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As the 2017 edition of International Jewellery London (IJL), the United Kingdom’s premier jewelry and gemstone trade show, closes out its third and final day, observers are taking a a closer look the British market, and how it will it will behave as an independent entity in a post-Brexit environment.
As blog post on IJL’s own website noted on September 1, jewelers in the United Kingdom are facing a mounting challenge when it comes to gold, in part because of bullion prices that have reached to their highest level since U.S. elections last November, and the depressed state of the British pound, which is down 13 percent against the U.S. dollar since the country voted in June last year to leave the European Union. “Uncertainties over Brexit had instilled a mood of caution,” the blog noted. “Some customers may have opted for jewelry repairs instead of buying new items.”
This, however, could we be good news for diamond traders in Britain, with diamond prices have fallen over the past two years to more reasonable levels, and historically being less volatile than those of gold.
In 2016, the United Kingdom was the world’s ninth largest diamond importer, with $2.2 billion worth of shipments registered. This actually was 73 percent lower than the amount one year earlier, but that fall could be accounted almost entirely be the decision by De Beers to shift its rough diamond business to Botswana. In other word, the bulk of diamond being imported into Great Britain today are polished goods, earmarked for sale in local stores.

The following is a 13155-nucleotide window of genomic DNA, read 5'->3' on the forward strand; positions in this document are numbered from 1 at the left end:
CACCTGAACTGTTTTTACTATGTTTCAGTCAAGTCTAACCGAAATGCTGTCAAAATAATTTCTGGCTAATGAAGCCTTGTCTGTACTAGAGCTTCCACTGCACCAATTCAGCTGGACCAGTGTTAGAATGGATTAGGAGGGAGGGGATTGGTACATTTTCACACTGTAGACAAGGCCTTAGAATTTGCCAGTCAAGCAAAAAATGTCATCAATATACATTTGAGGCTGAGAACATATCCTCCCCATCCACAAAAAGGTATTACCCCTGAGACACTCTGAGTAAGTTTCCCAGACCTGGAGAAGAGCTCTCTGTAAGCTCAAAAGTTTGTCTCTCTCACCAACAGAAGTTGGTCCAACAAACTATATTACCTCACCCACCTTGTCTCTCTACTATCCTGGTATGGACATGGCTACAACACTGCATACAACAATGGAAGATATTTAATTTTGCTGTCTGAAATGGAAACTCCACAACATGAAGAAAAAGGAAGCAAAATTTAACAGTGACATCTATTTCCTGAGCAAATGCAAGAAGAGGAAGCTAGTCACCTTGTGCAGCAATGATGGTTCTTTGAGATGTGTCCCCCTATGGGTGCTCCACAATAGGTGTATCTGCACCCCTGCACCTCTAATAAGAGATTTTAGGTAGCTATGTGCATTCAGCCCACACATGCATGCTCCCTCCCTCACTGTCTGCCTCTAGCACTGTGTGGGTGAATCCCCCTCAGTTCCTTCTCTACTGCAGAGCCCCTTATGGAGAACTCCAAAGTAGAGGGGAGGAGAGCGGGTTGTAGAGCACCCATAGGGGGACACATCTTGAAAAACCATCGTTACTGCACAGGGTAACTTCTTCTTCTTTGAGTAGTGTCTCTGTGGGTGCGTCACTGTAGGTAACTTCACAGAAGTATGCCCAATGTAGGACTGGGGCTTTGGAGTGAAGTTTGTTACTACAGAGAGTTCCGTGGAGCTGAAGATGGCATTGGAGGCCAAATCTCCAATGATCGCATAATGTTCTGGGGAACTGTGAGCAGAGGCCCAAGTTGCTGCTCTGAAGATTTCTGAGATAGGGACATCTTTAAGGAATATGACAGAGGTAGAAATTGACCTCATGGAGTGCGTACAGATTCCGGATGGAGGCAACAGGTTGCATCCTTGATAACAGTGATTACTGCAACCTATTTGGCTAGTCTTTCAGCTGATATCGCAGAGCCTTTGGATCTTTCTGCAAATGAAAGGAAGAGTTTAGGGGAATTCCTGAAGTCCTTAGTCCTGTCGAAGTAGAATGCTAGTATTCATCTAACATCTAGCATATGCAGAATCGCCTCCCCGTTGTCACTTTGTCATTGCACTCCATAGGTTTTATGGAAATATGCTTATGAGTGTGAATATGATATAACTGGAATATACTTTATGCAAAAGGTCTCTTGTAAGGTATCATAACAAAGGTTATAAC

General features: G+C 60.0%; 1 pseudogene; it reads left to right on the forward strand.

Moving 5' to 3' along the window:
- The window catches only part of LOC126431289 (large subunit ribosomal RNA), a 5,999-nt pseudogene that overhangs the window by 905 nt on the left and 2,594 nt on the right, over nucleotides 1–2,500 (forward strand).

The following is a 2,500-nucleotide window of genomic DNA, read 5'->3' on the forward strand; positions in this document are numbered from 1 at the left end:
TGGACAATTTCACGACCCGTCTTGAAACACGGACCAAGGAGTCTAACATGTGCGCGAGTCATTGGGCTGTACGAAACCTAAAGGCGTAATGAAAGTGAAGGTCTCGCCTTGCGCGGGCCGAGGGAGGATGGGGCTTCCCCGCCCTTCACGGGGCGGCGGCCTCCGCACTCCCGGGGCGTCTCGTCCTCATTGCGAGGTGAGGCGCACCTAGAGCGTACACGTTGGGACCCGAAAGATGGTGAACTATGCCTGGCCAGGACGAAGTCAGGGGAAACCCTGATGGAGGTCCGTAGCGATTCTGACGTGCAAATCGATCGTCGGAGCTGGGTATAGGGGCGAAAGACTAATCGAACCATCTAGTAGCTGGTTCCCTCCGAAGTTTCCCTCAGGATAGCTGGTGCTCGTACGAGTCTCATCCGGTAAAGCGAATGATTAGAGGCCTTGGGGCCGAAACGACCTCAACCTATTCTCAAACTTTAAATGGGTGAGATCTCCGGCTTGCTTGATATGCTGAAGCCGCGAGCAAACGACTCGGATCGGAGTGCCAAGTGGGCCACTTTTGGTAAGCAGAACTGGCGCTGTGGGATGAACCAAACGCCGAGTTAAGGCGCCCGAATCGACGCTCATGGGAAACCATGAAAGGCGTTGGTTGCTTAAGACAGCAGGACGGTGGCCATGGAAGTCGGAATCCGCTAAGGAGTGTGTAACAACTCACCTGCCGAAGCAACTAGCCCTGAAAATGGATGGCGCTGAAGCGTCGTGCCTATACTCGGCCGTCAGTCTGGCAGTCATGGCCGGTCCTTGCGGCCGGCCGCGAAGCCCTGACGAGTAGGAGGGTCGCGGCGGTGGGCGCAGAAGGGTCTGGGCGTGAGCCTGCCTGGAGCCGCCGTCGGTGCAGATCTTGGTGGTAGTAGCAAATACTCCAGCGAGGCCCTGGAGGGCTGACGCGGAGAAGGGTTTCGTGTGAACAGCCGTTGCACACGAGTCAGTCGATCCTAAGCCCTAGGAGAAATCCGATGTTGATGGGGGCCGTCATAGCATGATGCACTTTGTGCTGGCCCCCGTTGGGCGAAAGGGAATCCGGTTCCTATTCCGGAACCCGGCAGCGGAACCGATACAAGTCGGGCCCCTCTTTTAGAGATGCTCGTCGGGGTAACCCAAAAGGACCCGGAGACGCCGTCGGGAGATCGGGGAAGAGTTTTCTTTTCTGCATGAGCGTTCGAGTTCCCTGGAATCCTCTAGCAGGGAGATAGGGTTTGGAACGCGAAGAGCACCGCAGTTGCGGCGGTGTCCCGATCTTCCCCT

Even as an independent entity Britain remain a formidable force. Ranked by the World Economic Forum as the world’s fifth largest economy, trailing only the United States, China, Japan and Germany, it is a leading luxury powerhouse in its own right, with 10 of the world’s top 100 companies headquartered on its shores, according to a recent report by Deloitte. Furthermore, its political and financial capital, London, is a favored shopping destination for wealthy consumers from two of the regions known for doing making of their luxury acquisitions abroad, namely China and the Arabian Gulf.
So, while the sun may be setting on the United Kingdom’s membership in the European Community, it most probably will shine brightly on the island status as an independent economic entity. For the diamond market, this means the United Kingdom will likely demand more attention as sovereign market, different to its counterparts elsewhere in Europe.
Shows like IJL, which this year featured more than 550 high-end, finished jewelry manufacturers and designers, as well as diamond, loose gemstones and retail services suppliers, will become increasingly prominent.
At this year’s IJL show at the Olympia London on Hammersmith Road in Kensington, MID House of Diamonds is among the largest diamond suppliers represented, with its booth located at C90 on the main floor of the fair. The company’s London office, which is headed by Ruben Babaev, can be contacted at tel: +44-207-404-6060 or email: [email protected].
New Bond Street, London’s most prestigious address for luxury jewelry retailers.